We participate - although at some distance - in the GNOME Shell stuff, our design team was part of the User Experience Hackfest that sort of laid out the principles for GNOME Shell. Although we don't have dedicated people working on it at the moment.

I've spent time visiting representatives of the PC industry these last two weeks and I showed them some of the design work we are doing and they were excited to see sort of a clear picture emerging around what the Linux desktop could deliver over the next two years. I think everybody is anxious to see the Linux desktop move  beyond the technical audience and becoming something more consumer friendly. So what did you show them? GNOME Shell or other current developments?

Shuttleworth: No, this is work generated by a design team across the Desktop, across the Netbook and across Moblin. A lot of the stuff we do is very public, like the "100 papercuts" and the design stuff we are doing engaging with apps like F-Spot, Empathy, Pidgin, Thunderbird and others. But some of the work we do is confidential, work that we do with a partner, but when we release it it's going to be open source. Given the recent problems with and the lack of proper release management wouldn't that be a good possibility to invest in?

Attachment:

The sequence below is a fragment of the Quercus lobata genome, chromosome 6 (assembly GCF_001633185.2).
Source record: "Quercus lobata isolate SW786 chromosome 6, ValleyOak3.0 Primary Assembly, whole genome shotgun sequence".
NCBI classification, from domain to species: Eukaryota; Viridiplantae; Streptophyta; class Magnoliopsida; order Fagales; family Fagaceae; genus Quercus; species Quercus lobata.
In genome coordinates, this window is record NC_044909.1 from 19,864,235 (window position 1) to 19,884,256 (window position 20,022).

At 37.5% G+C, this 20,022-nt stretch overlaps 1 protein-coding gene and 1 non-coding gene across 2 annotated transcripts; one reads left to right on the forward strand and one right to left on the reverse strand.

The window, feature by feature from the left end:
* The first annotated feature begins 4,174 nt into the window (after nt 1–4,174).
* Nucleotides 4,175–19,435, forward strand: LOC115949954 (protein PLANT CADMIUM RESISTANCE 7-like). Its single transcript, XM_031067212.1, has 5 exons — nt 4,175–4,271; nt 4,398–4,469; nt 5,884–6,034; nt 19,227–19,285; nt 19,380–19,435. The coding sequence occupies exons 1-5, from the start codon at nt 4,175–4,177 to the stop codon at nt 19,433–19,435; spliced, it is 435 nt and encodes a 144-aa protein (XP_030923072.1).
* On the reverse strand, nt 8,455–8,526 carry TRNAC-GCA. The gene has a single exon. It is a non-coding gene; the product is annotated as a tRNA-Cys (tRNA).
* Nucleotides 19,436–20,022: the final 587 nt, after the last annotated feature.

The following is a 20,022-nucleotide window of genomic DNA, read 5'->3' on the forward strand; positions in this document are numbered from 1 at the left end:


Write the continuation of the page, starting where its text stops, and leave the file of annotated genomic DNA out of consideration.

Shuttleworth: There is the perception that anyone who's got money should throw money at a problem, but I've some experience with that and it's really not a good way for trying to solve problems. In case of release management, the people who have the most influence really are the developers. The Kernel has come around these problems and now has a really good release management, but this is because of a strong leadership.